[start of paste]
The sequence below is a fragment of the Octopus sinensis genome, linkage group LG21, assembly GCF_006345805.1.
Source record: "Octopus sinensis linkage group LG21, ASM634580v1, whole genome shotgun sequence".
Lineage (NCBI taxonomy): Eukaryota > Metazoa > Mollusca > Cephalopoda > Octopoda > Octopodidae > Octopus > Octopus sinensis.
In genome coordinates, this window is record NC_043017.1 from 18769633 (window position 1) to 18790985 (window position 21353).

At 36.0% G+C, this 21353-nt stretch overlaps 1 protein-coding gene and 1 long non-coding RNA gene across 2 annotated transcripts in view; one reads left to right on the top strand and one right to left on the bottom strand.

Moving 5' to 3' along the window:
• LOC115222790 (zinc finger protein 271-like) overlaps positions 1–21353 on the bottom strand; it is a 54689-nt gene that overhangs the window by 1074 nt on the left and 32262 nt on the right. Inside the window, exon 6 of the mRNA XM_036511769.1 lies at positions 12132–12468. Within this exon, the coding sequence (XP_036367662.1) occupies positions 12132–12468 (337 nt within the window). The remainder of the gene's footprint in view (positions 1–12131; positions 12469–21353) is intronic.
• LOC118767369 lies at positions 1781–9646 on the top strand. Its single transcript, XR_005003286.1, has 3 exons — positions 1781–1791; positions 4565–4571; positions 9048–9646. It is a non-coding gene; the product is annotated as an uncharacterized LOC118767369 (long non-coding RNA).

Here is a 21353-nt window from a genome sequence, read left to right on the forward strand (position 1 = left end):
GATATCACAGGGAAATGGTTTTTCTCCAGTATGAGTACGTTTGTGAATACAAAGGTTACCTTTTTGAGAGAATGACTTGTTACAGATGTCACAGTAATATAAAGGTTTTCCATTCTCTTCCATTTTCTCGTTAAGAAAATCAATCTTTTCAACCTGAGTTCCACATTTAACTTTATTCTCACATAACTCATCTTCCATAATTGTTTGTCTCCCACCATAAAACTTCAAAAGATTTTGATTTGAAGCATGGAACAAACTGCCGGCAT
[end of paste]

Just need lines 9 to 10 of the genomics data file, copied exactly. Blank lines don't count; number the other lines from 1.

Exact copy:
Here is a 21353-nt window from a genome sequence, read left to right on the forward strand (position 1 = left end):
GATATCACAGGGAAATGGTTTTTCTCCAGTATGAGTACGTTTGTGAATACAAAGGTTACCTTTTTGAGAGAATGACTTGTTACAGATGTCACAGTAATATAAAGGTTTTCCATTCTCTTCCATTTTCTCGTTAAGAAAATCAATCTTTTCAACCTGAGTTCCACATTTAACTTTATTCTCACATAACTCATCTTCCATAATTGTTTGTCTCCCACCATAAAACTTCAAAAGATTTTGATTTGAAGCATGGAACAAACTGCCGGCAT